“I often find myself longing for a presence, but more than that something tangible. No matter how many times I read the bible, pray, and go to Sunday school I still feel unconnected and lost. Sometimes I get the feeling that it is my fault.”

One of my high school freshmen students at the school where I teach theology wrote these words in response to some lines from a poem by the Swedish Nobel laureate Pär Lagerkvist:

My friend is a stranger, someone I do not know.
A stranger far far away.
For his sake my heart is full of disquiet
because he is not with me.
Because, perhaps, after all he does not exist.
Who are you who so fill my heart with your absence?

In the season of Advent, and particularly in these final days of preparation, the Church, through her liturgy, fans the embers of this longing for God to be present: “O Radiant Dawn, splendor of eternal light, sun of justice: Come, shine on those who dwell in darkness and the shadow of death.” (O Antiphon for December 21). It is as if the Church wanted to make the pain of our yearning for a savior more acute. What Lagerkvist calls “disquiet” of the heart—the “inquietus cor” of St. Augustine—is not a problem; it is the indispensable condition for recognizing the presence of God.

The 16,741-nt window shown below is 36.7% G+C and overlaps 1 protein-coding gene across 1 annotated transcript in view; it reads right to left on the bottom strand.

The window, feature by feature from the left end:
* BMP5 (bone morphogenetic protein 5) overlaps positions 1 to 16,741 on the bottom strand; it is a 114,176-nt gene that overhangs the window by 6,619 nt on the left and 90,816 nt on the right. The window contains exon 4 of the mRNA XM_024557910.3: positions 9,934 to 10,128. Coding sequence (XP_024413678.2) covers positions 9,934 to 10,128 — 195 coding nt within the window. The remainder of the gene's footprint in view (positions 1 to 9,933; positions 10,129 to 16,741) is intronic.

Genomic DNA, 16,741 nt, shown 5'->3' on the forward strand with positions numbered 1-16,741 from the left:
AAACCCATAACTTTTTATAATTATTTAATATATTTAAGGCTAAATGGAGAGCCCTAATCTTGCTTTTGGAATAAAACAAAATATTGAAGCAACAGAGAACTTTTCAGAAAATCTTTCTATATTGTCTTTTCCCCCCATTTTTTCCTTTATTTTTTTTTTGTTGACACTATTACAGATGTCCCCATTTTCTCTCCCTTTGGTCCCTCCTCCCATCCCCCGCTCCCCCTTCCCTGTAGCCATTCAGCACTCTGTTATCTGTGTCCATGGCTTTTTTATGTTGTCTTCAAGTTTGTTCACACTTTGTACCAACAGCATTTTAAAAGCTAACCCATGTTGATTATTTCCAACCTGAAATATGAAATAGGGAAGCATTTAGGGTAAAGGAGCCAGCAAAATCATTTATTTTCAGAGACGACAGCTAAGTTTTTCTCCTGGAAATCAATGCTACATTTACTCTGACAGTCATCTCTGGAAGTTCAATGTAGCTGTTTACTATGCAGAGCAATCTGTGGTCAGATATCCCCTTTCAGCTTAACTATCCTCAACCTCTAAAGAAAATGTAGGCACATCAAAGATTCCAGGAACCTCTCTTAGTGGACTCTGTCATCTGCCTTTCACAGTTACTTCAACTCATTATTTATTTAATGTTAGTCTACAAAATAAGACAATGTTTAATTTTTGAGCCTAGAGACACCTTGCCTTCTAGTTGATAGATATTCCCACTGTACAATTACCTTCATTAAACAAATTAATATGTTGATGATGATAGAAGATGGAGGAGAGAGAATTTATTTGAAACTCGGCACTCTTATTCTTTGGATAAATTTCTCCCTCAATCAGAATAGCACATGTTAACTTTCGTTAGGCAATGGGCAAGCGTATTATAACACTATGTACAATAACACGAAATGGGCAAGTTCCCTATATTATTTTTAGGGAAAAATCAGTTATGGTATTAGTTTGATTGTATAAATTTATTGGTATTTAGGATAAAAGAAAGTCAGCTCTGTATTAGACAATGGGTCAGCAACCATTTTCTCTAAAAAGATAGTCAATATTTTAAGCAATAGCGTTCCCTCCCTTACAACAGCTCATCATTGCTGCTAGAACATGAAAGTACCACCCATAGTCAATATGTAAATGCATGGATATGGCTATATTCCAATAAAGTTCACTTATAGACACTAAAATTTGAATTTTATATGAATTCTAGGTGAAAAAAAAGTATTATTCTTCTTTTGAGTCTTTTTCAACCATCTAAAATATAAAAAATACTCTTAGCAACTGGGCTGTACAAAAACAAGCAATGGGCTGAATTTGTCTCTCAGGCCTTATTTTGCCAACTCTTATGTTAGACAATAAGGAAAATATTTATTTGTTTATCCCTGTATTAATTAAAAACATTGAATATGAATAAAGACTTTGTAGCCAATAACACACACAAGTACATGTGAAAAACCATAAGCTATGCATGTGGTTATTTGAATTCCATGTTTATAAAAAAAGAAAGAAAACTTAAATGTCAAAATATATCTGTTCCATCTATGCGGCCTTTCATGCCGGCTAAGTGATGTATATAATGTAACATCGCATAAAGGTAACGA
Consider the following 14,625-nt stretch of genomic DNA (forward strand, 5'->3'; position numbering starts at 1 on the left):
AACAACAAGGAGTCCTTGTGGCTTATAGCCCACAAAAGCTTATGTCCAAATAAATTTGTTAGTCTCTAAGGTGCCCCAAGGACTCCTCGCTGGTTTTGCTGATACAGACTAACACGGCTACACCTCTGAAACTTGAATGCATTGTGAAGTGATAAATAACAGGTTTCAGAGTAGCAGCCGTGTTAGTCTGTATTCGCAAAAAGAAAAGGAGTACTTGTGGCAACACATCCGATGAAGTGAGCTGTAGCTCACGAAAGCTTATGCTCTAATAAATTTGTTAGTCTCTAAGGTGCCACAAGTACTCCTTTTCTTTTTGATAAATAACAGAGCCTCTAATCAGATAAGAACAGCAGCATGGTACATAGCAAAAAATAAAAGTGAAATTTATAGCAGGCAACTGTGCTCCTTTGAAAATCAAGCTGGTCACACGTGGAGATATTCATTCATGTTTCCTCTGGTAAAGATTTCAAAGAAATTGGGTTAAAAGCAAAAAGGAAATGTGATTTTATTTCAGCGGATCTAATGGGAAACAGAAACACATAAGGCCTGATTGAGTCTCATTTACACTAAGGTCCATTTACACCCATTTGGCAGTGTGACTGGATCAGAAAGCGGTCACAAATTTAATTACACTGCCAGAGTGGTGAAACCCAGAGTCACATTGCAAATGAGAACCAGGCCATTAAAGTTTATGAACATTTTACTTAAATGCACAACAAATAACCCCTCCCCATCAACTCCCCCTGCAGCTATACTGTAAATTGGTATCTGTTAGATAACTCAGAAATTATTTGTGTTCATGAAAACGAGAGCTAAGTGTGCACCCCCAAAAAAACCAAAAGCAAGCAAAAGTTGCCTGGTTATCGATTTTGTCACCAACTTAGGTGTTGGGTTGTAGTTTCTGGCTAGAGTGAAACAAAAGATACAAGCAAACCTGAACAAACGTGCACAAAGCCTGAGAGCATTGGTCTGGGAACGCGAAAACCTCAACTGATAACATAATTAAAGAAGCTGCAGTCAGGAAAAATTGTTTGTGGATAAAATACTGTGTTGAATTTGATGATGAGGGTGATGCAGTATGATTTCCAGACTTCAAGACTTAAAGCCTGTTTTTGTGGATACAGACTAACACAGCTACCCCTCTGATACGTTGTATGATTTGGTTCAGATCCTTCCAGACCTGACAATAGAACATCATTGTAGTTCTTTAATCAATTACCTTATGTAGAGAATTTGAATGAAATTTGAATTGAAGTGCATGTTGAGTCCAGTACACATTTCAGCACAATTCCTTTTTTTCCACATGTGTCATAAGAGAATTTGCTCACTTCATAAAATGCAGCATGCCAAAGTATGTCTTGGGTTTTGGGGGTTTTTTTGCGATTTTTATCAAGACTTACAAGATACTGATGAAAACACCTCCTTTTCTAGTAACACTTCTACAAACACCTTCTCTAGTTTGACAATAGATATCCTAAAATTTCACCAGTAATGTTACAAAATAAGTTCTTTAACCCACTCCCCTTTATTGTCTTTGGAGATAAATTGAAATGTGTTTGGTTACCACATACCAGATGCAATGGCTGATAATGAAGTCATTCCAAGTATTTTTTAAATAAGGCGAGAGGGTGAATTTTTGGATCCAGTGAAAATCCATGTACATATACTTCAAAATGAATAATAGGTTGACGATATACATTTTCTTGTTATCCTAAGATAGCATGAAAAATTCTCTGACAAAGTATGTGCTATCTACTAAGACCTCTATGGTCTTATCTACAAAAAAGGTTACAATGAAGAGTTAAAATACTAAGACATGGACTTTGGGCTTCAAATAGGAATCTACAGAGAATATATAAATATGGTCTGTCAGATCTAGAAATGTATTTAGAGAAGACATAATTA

In his latest Wednesday audience, Pope Francis invites us to let this restlessness grow in intensity, so that we can find and recognize God when He shows up in our life. Many of us think this sense of longing and agitation is an obstacle to overcome or a doubt to be resolved. But Pope Francis suggests instead that we embrace “the humility of seeking,” and reminds us, “Our work is not to snuff out that restlessness, but to allow it to grow because it is that restlessness that seeks God; and, with His own grace, can find Him.”

Young people don’t have much training in the art of ignoring their hearts, numbing their desires, and explaining away their restlessness with the correct answers. So when they are given freedom to ask their questions, they can help us give words to our own experiences. Another student of mine wrote: “Searching for God has always been hard for me, because I always feel like I’m chasing something that keeps running from me. I’ve always felt like He was closed off from me and no matter how hard I try, there’s never really been a connection.” How many of my devout Catholic young adult friends have expressed similar frustration in their search for community, for the breaking of a bad habit, or for an answer to the loneliness of parenting, only to quickly whitewash their yearning with a Catholic platitude? (“I know, I just need to pray more and be more virtuous.”)

In these final days of Advent the Church invites us to viscerally feel our own insufficiency for answering our deepest needs:

We have sinned,
and are as an unclean thing,